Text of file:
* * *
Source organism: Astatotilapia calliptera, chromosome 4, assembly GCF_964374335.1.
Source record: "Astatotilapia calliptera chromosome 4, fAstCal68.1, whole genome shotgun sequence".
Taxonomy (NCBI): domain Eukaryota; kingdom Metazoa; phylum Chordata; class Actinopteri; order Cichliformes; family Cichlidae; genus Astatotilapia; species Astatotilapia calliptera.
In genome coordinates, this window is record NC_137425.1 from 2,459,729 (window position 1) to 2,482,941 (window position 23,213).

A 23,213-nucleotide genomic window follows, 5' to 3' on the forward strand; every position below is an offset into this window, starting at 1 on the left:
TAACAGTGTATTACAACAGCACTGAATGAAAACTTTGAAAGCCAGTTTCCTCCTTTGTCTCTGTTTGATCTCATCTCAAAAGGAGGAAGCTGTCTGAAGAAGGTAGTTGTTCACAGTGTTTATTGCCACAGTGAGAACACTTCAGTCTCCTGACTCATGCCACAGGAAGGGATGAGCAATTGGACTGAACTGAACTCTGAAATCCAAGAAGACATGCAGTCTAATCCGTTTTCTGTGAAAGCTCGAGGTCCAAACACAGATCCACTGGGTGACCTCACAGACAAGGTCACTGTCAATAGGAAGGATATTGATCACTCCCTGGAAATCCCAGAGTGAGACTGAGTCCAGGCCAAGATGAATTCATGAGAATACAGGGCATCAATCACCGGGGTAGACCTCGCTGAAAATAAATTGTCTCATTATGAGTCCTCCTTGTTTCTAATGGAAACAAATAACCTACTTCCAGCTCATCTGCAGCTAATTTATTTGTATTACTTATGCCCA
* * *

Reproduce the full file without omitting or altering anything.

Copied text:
Source organism: Astatotilapia calliptera, chromosome 4, assembly GCF_964374335.1.
Source record: "Astatotilapia calliptera chromosome 4, fAstCal68.1, whole genome shotgun sequence".
Taxonomy (NCBI): domain Eukaryota; kingdom Metazoa; phylum Chordata; class Actinopteri; order Cichliformes; family Cichlidae; genus Astatotilapia; species Astatotilapia calliptera.
In genome coordinates, this window is record NC_137425.1 from 2,459,729 (window position 1) to 2,482,941 (window position 23,213).

A 23,213-nucleotide genomic window follows, 5' to 3' on the forward strand; every position below is an offset into this window, starting at 1 on the left:
TAACAGTGTATTACAACAGCACTGAATGAAAACTTTGAAAGCCAGTTTCCTCCTTTGTCTCTGTTTGATCTCATCTCAAAAGGAGGAAGCTGTCTGAAGAAGGTAGTTGTTCACAGTGTTTATTGCCACAGTGAGAACACTTCAGTCTCCTGACTCATGCCACAGGAAGGGATGAGCAATTGGACTGAACTGAACTCTGAAATCCAAGAAGACATGCAGTCTAATCCGTTTTCTGTGAAAGCTCGAGGTCCAAACACAGATCCACTGGGTGACCTCACAGACAAGGTCACTGTCAATAGGAAGGATATTGATCACTCCCTGGAAATCCCAGAGTGAGACTGAGTCCAGGCCAAGATGAATTCATGAGAATACAGGGCATCAATCACCGGGGTAGACCTCGCTGAAAATAAATTGTCTCATTATGAGTCCTCCTTGTTTCTAATGGAAACAAATAACCTACTTCCAGCTCATCTGCAGCTAATTTATTTGTATTACTTATGCCCA